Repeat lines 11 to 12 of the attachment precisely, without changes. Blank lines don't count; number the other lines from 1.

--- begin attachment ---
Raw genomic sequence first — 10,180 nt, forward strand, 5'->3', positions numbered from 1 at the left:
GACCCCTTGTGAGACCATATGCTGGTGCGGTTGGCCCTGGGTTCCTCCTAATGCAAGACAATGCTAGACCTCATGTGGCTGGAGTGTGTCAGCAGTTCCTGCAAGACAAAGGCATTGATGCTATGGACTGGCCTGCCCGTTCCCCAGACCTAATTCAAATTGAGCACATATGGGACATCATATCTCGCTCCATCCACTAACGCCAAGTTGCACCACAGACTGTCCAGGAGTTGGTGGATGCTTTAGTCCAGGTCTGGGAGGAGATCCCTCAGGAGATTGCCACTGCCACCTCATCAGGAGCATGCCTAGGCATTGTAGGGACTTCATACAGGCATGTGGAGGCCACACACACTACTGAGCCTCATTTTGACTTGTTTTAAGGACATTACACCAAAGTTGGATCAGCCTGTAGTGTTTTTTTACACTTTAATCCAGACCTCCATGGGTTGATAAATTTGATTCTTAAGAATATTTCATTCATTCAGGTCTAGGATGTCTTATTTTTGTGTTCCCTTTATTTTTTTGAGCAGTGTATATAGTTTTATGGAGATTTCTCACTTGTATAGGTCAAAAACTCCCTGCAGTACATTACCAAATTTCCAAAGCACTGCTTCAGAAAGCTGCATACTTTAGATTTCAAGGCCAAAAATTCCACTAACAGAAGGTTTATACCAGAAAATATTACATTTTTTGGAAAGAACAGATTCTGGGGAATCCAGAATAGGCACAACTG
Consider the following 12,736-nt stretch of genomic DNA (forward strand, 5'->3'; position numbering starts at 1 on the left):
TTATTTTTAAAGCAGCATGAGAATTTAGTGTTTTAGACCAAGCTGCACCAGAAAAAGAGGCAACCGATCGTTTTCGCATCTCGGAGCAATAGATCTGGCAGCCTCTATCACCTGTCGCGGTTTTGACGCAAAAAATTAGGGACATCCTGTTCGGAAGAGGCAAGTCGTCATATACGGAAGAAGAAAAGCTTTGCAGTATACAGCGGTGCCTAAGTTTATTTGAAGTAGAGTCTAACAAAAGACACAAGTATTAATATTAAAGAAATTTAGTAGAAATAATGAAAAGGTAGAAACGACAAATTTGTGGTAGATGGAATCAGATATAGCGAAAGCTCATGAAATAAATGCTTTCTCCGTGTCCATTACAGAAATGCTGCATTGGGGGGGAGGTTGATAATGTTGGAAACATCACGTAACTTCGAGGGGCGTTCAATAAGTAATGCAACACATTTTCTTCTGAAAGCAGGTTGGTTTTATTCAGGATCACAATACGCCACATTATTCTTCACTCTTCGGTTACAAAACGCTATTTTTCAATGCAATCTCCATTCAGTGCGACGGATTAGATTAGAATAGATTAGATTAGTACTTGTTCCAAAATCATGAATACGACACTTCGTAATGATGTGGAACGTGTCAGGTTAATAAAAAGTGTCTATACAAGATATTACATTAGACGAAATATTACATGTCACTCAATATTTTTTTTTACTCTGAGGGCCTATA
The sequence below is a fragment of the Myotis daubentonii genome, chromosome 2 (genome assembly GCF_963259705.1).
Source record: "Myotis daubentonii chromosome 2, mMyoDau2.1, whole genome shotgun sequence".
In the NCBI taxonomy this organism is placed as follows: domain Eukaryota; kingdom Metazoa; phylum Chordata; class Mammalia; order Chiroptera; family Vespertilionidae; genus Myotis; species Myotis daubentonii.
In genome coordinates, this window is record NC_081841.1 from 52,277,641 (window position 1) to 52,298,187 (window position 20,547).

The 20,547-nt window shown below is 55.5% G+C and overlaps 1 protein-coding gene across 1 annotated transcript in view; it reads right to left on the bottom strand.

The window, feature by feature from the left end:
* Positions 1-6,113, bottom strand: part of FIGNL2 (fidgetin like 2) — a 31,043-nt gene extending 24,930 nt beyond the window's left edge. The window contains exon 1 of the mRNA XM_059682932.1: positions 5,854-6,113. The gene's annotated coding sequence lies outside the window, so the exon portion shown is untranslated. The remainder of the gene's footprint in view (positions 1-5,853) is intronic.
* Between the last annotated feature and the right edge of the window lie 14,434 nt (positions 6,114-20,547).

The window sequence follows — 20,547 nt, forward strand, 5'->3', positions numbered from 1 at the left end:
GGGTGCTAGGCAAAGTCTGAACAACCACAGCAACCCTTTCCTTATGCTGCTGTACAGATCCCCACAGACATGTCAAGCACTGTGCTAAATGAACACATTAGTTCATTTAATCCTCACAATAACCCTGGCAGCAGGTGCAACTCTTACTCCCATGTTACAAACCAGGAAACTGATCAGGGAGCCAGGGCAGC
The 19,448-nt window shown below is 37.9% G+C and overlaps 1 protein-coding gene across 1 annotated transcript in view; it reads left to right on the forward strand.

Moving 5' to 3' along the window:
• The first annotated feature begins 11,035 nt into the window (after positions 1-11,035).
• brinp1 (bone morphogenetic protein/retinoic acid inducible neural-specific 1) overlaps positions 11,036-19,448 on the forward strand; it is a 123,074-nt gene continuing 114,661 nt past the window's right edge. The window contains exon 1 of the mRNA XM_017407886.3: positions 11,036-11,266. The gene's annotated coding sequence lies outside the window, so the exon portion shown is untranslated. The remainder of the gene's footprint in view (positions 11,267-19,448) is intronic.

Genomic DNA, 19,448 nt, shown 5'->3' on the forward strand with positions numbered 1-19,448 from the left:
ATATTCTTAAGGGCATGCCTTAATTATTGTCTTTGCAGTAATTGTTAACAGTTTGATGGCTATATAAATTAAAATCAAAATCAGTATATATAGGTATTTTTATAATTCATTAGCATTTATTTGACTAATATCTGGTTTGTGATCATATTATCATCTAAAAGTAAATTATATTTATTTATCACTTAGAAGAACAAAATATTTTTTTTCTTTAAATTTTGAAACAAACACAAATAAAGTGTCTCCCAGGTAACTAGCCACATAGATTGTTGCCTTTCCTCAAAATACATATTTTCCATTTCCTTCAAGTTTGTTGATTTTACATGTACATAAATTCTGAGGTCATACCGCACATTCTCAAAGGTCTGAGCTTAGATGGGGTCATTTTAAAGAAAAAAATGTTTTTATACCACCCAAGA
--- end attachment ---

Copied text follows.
* Positions 1-6,113, bottom strand: part of FIGNL2 (fidgetin like 2) — a 31,043-nt gene extending 24,930 nt beyond the window's left edge. The window contains exon 1 of the mRNA XM_059682932.1: positions 5,854-6,113. The gene's annotated coding sequence lies outside the window, so the exon portion shown is untranslated. The remainder of the gene's footprint in view (positions 1-5,853) is intronic.
* Between the last annotated feature and the right edge of the window lie 14,434 nt (positions 6,114-20,547).